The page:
Sunday, February 21, 2010

First Impressions of Africa


I am getting ahead of myself, I know, in posting my first impressions of Africa when the period from Christmas to now remains silent, but we are here, now, and I want to share this before the sensation fades. And at first, Africa is just that – a sensation. A feeling of being somewhere else, somewhere new. It feels different when I breathe.

Africa is closer to the earth, I think, than other places I have been. Unprocessed. At least it feels so to me. But I do not know how long that will last. First in Johannesburg (known here as ‘Joburg’), where we spent a night prior to flying on to Maseru, and in Maseru itself, our new home town, the push to development seems obvious and inexorable. At first glance, both look like any city in the US (substantial for Joburg, small for Maseru), especially a city in the throes of growth. Flying overhead, and indeed flying into both, I saw little to distinguish them from any of the places on this planet I have already seen. The exception to this ordinariness was the landscape on approach to Maseru, where the depth of the land varied in patterns that resembled a half-finished puzzle of a sweeping rural landscape painted in deep rust reds, soft browns and faded, misty greens.

More differences began to appear as our perspective became earth-bound. In Maseru, in particular, the growth appears to be taking place in a context of far less development infrastructure than I am accustomed to witnessing in the States. The full equipment, design and management of construction and other development-related activities seem relatively sparse or absent. But still the growth is going on… and (perhaps like a typical Westerner) I suspect that with it is going something deep, something sacred, a connection to our world that gets anesthetized as the full infection of economic development sets in.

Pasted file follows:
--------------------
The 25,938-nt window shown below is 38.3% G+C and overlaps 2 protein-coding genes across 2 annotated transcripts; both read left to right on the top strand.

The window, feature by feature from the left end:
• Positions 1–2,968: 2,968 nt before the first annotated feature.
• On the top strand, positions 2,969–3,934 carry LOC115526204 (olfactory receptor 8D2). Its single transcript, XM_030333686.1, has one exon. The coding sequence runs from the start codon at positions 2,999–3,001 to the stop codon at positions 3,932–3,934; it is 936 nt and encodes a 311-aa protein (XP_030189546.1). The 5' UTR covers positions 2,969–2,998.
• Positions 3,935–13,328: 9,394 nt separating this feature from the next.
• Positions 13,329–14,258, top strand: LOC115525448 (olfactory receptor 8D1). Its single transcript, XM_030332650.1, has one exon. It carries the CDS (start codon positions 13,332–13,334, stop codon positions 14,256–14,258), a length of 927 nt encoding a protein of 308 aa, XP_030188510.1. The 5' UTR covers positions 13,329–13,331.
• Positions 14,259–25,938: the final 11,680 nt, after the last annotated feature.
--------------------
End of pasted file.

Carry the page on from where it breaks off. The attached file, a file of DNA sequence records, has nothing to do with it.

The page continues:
I must say, though, that the people here have been uniformly gracious and kind – locals and expats alike. Through them, through us, perhaps, connections between the sacred and the profane are maintained. And the land is still beautiful, still only touched here and there with the concrete, cables and contamination of capitalism’s cruel commerce. And I suspect that because of these – the people and the land – my wife and I are going to love living here, and that such joys as we find in our living will nourish the love we hold for each other.

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